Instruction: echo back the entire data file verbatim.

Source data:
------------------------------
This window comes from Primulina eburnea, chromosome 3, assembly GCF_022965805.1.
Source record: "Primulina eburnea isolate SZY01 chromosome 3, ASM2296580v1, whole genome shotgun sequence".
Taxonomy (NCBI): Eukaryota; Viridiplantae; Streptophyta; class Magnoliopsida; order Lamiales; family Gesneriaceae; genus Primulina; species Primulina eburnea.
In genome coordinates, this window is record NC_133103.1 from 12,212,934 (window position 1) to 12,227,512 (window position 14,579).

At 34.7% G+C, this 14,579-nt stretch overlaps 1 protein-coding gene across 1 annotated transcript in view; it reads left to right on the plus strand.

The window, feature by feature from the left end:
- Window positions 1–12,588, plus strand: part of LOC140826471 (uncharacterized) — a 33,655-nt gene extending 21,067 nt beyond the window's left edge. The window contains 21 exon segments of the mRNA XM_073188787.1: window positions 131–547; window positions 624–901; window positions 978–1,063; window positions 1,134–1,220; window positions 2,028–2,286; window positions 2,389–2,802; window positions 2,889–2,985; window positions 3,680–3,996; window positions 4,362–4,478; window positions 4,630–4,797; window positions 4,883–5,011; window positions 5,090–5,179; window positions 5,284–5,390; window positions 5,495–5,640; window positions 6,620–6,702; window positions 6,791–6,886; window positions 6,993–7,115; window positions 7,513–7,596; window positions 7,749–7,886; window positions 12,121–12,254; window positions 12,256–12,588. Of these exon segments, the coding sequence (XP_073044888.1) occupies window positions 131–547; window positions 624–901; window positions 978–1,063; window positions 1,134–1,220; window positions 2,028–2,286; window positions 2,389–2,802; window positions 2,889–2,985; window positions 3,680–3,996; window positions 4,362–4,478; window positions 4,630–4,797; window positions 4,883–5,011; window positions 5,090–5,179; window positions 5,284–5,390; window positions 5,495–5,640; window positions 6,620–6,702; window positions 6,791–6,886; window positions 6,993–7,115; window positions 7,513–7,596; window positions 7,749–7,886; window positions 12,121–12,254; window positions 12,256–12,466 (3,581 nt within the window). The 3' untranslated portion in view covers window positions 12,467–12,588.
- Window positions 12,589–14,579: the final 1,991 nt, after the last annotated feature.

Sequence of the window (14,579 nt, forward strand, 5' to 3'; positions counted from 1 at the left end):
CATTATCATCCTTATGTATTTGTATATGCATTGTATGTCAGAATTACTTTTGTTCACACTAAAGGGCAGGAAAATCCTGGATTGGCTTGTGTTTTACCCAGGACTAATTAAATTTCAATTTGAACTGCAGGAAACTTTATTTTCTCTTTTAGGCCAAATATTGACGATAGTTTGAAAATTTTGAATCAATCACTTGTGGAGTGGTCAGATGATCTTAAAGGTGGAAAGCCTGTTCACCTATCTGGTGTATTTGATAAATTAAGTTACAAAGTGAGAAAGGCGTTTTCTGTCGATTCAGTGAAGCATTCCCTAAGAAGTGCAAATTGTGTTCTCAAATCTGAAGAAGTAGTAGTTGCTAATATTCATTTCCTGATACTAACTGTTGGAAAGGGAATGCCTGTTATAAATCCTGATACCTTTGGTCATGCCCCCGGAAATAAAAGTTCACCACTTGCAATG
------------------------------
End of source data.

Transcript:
This window comes from Primulina eburnea, chromosome 3, assembly GCF_022965805.1.
Source record: "Primulina eburnea isolate SZY01 chromosome 3, ASM2296580v1, whole genome shotgun sequence".
Taxonomy (NCBI): Eukaryota; Viridiplantae; Streptophyta; class Magnoliopsida; order Lamiales; family Gesneriaceae; genus Primulina; species Primulina eburnea.
In genome coordinates, this window is record NC_133103.1 from 12,212,934 (window position 1) to 12,227,512 (window position 14,579).

At 34.7% G+C, this 14,579-nt stretch overlaps 1 protein-coding gene across 1 annotated transcript in view; it reads left to right on the plus strand.

The window, feature by feature from the left end:
- Window positions 1–12,588, plus strand: part of LOC140826471 (uncharacterized) — a 33,655-nt gene extending 21,067 nt beyond the window's left edge. The window contains 21 exon segments of the mRNA XM_073188787.1: window positions 131–547; window positions 624–901; window positions 978–1,063; window positions 1,134–1,220; window positions 2,028–2,286; window positions 2,389–2,802; window positions 2,889–2,985; window positions 3,680–3,996; window positions 4,362–4,478; window positions 4,630–4,797; window positions 4,883–5,011; window positions 5,090–5,179; window positions 5,284–5,390; window positions 5,495–5,640; window positions 6,620–6,702; window positions 6,791–6,886; window positions 6,993–7,115; window positions 7,513–7,596; window positions 7,749–7,886; window positions 12,121–12,254; window positions 12,256–12,588. Of these exon segments, the coding sequence (XP_073044888.1) occupies window positions 131–547; window positions 624–901; window positions 978–1,063; window positions 1,134–1,220; window positions 2,028–2,286; window positions 2,389–2,802; window positions 2,889–2,985; window positions 3,680–3,996; window positions 4,362–4,478; window positions 4,630–4,797; window positions 4,883–5,011; window positions 5,090–5,179; window positions 5,284–5,390; window positions 5,495–5,640; window positions 6,620–6,702; window positions 6,791–6,886; window positions 6,993–7,115; window positions 7,513–7,596; window positions 7,749–7,886; window positions 12,121–12,254; window positions 12,256–12,466 (3,581 nt within the window). The 3' untranslated portion in view covers window positions 12,467–12,588.
- Window positions 12,589–14,579: the final 1,991 nt, after the last annotated feature.

Sequence of the window (14,579 nt, forward strand, 5' to 3'; positions counted from 1 at the left end):
CATTATCATCCTTATGTATTTGTATATGCATTGTATGTCAGAATTACTTTTGTTCACACTAAAGGGCAGGAAAATCCTGGATTGGCTTGTGTTTTACCCAGGACTAATTAAATTTCAATTTGAACTGCAGGAAACTTTATTTTCTCTTTTAGGCCAAATATTGACGATAGTTTGAAAATTTTGAATCAATCACTTGTGGAGTGGTCAGATGATCTTAAAGGTGGAAAGCCTGTTCACCTATCTGGTGTATTTGATAAATTAAGTTACAAAGTGAGAAAGGCGTTTTCTGTCGATTCAGTGAAGCATTCCCTAAGAAGTGCAAATTGTGTTCTCAAATCTGAAGAAGTAGTAGTTGCTAATATTCATTTCCTGATACTAACTGTTGGAAAGGGAATGCCTGTTATAAATCCTGATACCTTTGGTCATGCCCCCGGAAATAAAAGTTCACCACTTGCAATG